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Modules, like everything else in Python, are objects. Once imported, you can always get a reference to a module through the global dictionary sys.modules.
>>> import sys >>> print '\n'.join(sys.modules.keys()) win32api os.path os exceptions __main__ ntpath nt sys __builtin__ site signal UserDict stat
|The sys module contains system-level information, such as the version of Python you're running (sys.version or sys.version_info), and system-level options such as the maximum allowed recursion depth (sys.getrecursionlimit() and sys.setrecursionlimit()).|
|sys.modules is a dictionary containing all the modules that have ever been imported since Python was started; the key is the module name, the value is the module object. Note that this is more than just the modules your program has imported. Python preloads some modules on startup, and if you're using a Python IDE, sys.modules contains all the modules imported by all the programs you've run within the IDE.|
This example demonstrates how to use sys.modules.
>>> import fileinfo >>> print '\n'.join(sys.modules.keys()) win32api os.path os fileinfo exceptions __main__ ntpath nt sys __builtin__ site signal UserDict stat >>> fileinfo <module 'fileinfo' from 'fileinfo.pyc'> >>> sys.modules["fileinfo"] <module 'fileinfo' from 'fileinfo.pyc'>
|As new modules are imported, they are added to sys.modules. This explains why importing the same module twice is very fast: Python has already loaded and cached the module in sys.modules, so importing the second time is simply a dictionary lookup.|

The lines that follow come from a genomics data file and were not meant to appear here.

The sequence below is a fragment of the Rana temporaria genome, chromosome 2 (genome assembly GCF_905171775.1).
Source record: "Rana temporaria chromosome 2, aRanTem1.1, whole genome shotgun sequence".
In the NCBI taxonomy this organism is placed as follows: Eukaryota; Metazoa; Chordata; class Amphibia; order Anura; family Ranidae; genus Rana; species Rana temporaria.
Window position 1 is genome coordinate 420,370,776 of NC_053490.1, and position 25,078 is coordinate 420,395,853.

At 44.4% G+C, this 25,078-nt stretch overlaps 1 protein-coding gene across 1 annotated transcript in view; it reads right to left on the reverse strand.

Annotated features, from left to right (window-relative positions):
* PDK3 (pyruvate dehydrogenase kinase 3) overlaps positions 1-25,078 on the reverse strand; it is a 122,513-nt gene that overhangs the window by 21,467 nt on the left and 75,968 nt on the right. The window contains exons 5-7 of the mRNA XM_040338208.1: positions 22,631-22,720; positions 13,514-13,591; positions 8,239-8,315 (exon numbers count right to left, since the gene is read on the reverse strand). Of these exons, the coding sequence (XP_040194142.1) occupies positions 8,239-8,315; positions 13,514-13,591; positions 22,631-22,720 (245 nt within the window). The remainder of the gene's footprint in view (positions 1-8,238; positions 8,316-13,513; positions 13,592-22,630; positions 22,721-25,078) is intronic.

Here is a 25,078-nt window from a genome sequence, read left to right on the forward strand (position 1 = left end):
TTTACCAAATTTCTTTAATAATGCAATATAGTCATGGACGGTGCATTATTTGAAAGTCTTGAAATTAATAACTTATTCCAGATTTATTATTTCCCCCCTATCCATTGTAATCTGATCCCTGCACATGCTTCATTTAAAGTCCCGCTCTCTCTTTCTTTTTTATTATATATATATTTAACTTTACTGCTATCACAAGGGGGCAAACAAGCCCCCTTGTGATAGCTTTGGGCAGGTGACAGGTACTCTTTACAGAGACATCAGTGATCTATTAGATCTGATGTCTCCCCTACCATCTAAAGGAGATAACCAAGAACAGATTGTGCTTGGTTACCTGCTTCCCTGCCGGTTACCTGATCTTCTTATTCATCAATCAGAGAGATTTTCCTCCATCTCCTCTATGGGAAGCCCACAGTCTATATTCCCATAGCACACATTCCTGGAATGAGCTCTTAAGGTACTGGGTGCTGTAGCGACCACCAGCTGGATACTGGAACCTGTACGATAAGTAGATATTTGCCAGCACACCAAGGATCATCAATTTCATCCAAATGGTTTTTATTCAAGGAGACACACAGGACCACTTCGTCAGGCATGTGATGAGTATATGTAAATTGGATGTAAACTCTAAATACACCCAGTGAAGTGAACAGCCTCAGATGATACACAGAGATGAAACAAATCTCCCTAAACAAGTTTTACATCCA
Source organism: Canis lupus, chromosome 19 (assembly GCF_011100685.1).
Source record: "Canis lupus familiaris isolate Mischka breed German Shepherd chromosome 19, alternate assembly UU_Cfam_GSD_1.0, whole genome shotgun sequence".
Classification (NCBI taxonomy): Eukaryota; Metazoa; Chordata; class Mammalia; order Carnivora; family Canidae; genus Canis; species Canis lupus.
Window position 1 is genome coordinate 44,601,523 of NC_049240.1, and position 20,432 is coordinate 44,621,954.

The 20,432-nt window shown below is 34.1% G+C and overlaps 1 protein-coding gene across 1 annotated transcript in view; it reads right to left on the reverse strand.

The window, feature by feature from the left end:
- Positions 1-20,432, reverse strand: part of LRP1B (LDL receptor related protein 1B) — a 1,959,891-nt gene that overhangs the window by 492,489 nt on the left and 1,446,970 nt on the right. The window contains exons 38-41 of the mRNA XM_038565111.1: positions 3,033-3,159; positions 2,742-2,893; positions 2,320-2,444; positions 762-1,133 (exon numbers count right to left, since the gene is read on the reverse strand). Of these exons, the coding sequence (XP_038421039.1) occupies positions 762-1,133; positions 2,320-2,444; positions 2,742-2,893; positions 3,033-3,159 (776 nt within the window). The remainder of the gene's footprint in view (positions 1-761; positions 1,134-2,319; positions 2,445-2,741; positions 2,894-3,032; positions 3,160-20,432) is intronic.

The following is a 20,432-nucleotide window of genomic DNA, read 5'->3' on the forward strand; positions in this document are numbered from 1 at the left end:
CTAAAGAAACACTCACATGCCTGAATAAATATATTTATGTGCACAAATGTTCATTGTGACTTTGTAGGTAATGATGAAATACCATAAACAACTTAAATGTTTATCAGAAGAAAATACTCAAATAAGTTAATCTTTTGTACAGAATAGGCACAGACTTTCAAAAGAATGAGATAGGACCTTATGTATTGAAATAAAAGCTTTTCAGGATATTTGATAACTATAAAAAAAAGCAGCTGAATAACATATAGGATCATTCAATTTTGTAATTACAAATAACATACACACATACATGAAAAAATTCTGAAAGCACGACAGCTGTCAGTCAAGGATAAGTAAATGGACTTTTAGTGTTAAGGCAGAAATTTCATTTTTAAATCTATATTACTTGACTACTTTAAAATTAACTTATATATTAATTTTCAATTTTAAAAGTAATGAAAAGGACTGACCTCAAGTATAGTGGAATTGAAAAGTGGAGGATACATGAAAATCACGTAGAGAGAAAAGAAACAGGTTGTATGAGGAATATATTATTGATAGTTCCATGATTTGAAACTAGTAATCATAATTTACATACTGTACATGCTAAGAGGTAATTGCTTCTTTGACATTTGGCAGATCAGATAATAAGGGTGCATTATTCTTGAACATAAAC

|Given the name (as a string) of any previously-imported module, you can get a reference to the module itself through the sys.modules dictionary.|
The next example shows how to use the __module__ class attribute with the sys.modules dictionary to get a reference to the module in which a class is defined.
>>> from fileinfo import MP3FileInfo >>> MP3FileInfo.__module__ 'fileinfo' >>> sys.modules[MP3FileInfo.__module__] <module 'fileinfo' from 'fileinfo.pyc'>
|Every Python class has a built-in class attribute __module__, which is the name of the module in which the class is defined.|
|Combining this with the sys.modules dictionary, you can get a reference to the module in which a class is defined.|
Now you're ready to see how sys.modules is used in fileinfo.py, the sample program introduced in Chapter 5. This example shows that portion of the code.
def getFileInfoClass(filename, module=sys.modules[FileInfo.__module__]): "get file info class from filename extension" subclass = "%sFileInfo" % os.path.splitext(filename).upper()[1:] return hasattr(module, subclass) and getattr(module, subclass) or FileInfo
|This is a function with two arguments; filename is required, but module is optional and defaults to the module that contains the FileInfo class. This looks inefficient, because you might expect Python to evaluate the sys.modules expression every time the function is called. In fact, Python evaluates default expressions only once, the first time the module is imported. As you'll see later, you never call this function with a module argument, so module serves as a function-level constant.|
|You'll plow through this line later, after you dive into the os module. For now, take it on faith that subclass ends up as the name of a class, like MP3FileInfo.|
|You already know about getattr, which gets a reference to an object by name. hasattr is a complementary function that checks whether an object has a particular attribute; in this case, whether a module has a particular class (although it works for any object and any attribute, just like getattr). In English, this line of code says, “If this module has the class named by subclass then return it, otherwise return the base class FileInfo.”|
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